Action on Poverty launches new campaign
The Action on Poverty group will commence a campaign today calling for the modernisation and reform of the Social Security system.
The community-based campaign will see campaigners distributing bilingual leaflets outside the ICC as from.
The group will set out the case for reform of what it considers an “outdated, unacceptably secretive and inadequate Social Security system”.
“Politicians cannot be allowed to dodge these issues anymore,” spokesman Felix Alvarez said.
‘‘It’s election time, and the political parties would like us to believe their manifesto promises in order to get our vote.”
“We’re glad to see that AOP’s on-going campaign has succeeded in ensuring that all the party manifestoes, though in varying degrees, have had to address the reality of economically vulnerable people in our society and the need for a Social Security system overhaul.”
“But not all manifestoes and promises are created equal in this regard, with some Parties, no matter how 'progressive', still trying to get away with putting off, side-lining or downright dodging the issues before the electorate.”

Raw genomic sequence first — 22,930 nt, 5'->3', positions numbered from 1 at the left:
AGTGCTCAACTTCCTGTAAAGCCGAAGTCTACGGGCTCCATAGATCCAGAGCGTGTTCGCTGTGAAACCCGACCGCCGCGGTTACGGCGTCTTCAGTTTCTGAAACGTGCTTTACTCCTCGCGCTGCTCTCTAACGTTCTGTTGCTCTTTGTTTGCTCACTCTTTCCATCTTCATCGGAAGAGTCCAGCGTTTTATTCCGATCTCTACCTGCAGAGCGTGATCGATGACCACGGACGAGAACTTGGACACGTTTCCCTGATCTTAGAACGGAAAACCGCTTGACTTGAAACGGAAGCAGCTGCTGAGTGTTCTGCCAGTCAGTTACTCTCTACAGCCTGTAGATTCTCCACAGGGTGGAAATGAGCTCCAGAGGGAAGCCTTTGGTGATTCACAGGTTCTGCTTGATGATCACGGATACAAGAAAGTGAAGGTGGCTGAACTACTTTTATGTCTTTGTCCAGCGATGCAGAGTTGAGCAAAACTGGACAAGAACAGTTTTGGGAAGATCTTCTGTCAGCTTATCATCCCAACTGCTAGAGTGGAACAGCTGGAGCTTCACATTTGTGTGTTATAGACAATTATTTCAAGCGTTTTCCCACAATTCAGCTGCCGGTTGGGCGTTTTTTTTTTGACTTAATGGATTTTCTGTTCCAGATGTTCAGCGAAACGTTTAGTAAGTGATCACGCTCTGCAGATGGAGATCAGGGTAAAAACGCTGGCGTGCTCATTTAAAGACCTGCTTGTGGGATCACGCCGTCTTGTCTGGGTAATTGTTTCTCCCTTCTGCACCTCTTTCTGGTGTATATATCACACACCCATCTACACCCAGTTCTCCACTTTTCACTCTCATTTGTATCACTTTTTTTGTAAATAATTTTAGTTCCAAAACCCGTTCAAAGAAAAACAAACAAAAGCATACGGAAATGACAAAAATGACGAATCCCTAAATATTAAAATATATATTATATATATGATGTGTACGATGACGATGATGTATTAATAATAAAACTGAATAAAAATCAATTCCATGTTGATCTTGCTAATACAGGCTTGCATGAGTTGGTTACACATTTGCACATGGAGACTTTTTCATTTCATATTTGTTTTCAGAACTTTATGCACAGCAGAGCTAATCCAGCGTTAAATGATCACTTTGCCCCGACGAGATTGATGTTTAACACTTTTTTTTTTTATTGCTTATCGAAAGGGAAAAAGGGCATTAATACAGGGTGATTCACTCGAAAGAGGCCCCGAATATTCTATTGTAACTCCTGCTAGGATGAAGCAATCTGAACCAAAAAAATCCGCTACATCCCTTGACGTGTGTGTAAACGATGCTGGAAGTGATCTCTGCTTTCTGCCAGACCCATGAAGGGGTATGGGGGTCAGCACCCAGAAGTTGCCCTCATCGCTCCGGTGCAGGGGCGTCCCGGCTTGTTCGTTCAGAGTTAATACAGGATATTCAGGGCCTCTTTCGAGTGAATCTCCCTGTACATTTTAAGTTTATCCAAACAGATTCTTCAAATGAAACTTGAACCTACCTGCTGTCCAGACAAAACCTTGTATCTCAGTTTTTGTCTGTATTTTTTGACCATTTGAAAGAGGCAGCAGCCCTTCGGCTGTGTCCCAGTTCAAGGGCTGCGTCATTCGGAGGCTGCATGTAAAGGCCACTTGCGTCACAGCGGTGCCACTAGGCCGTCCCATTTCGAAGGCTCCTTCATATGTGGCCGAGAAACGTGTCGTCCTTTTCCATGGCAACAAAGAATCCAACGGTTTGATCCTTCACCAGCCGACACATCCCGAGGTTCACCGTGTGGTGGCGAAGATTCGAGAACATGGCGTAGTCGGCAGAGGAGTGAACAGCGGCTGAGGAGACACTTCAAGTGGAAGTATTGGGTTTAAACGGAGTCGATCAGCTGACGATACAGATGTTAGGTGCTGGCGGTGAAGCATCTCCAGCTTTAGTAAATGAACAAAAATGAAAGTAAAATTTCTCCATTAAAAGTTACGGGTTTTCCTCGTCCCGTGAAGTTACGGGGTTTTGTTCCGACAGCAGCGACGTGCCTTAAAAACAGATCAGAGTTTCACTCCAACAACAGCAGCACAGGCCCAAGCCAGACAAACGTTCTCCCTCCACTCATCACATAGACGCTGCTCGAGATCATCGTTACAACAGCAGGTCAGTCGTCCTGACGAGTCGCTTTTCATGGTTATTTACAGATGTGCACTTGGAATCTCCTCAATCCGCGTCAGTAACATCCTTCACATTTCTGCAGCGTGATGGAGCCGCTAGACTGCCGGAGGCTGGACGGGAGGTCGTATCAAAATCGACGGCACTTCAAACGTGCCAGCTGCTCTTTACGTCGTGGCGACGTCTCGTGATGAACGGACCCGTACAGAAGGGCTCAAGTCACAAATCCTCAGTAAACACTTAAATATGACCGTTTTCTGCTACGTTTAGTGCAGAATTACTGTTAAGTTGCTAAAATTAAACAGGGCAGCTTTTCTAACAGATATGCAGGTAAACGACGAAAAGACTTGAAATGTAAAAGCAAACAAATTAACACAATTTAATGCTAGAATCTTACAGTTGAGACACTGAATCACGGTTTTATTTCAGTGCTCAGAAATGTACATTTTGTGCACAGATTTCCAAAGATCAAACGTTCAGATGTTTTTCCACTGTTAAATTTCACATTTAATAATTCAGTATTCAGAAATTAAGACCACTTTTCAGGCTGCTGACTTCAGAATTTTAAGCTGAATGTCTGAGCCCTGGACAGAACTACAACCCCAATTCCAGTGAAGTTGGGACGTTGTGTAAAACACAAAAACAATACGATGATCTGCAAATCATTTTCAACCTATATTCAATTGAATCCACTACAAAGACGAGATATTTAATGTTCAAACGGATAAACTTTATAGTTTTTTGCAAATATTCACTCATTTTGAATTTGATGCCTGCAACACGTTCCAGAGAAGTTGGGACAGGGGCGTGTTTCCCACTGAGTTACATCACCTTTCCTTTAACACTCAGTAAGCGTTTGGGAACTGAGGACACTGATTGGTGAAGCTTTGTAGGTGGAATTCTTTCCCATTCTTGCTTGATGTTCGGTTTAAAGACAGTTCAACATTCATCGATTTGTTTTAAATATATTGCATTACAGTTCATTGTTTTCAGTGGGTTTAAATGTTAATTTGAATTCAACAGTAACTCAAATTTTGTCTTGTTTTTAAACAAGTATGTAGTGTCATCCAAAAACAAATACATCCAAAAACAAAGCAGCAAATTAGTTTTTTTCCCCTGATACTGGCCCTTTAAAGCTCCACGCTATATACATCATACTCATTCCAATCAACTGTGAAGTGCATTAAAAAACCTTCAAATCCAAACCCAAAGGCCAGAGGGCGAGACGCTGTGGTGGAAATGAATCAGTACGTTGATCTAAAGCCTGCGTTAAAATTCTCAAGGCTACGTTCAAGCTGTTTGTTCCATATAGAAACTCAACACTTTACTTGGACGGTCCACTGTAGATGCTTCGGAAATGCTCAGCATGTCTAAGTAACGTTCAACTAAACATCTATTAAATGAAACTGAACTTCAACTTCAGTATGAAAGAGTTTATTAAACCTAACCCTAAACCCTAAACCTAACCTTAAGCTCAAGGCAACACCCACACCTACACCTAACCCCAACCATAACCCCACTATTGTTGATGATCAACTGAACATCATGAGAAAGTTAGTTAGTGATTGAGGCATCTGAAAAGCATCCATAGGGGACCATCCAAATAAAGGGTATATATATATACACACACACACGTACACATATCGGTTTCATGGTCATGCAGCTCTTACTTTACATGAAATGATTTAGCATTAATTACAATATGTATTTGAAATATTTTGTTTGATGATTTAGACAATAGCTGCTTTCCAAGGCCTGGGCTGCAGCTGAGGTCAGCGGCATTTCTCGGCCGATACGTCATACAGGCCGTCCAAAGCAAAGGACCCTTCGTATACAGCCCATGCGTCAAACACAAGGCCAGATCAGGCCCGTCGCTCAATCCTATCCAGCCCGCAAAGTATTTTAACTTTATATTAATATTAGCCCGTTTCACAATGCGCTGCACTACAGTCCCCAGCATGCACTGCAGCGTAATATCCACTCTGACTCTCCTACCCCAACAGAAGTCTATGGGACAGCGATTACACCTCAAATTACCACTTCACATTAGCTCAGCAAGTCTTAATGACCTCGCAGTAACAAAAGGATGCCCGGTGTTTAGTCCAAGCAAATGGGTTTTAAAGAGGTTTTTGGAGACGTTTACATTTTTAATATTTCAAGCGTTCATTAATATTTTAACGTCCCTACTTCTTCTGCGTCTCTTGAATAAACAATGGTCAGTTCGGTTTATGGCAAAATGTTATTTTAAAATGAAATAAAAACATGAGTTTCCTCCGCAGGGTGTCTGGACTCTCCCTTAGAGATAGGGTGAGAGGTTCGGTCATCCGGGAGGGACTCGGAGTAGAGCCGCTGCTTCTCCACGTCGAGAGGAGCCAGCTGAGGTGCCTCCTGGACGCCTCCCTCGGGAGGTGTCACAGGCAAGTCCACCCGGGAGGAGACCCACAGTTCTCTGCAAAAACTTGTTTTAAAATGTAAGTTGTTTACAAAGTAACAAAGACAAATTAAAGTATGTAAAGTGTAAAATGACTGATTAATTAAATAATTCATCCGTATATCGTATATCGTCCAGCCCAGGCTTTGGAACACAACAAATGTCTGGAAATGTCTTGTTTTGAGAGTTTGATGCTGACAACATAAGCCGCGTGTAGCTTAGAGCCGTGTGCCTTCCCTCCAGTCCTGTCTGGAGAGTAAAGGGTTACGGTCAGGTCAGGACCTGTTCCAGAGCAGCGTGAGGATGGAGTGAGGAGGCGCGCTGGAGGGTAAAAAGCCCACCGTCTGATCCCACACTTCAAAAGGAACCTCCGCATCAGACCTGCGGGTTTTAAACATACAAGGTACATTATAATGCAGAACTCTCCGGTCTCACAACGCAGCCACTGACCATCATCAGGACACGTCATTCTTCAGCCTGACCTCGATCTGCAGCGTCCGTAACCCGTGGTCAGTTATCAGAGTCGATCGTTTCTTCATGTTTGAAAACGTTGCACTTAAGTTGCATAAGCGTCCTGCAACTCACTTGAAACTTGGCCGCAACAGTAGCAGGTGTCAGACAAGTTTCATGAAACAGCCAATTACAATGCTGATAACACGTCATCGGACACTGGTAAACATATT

“This is far from a respectful democratic response to civil society and we’re hoping their public and electoral posture will be corrected.”
“We’re urging people to pay close attention to who is actually stepping up to the plate on these issues, and then vote accordingly. Because it’s not only their lives, but those of their children and grandchildren that are also affected,” Mr Alvarez added.
The group highlighted the forthrightness with which the GSD manifesto has tackled these issues.
“It stands out for having addressed them up front, without manoeuvres to avoid naming the problem in an attempt to bury it deep in other sections of their election Manifesto. And they have pointed out at least some of the solutions.”
As such, the GSD dedicates a whole section unambiguously headed ‘Social Security and Benefits Reform’ to identifying the problems, and in so doing adopts two core AOP Campaign demands; these being establishing a benchmark ‘Poverty Line’ below which no citizen must fall in order to guarantee a dignified living for all, whether in or out of work; and the systematic periodic review of same.”
But, the group said, the GSD’s approach is in stark contrast to the manner in which the question of poverty and the social security system’s reform has been “diverted, obfuscated, softened or minimised” elsewhere.
“All the parties bar none, and with a marked difference to other aspects of the policies they present in writing, fail to quantify or enumerate clear commitments beyond the very general. And in so doing they all fail to live up to their duty to serve all sectors of this community.”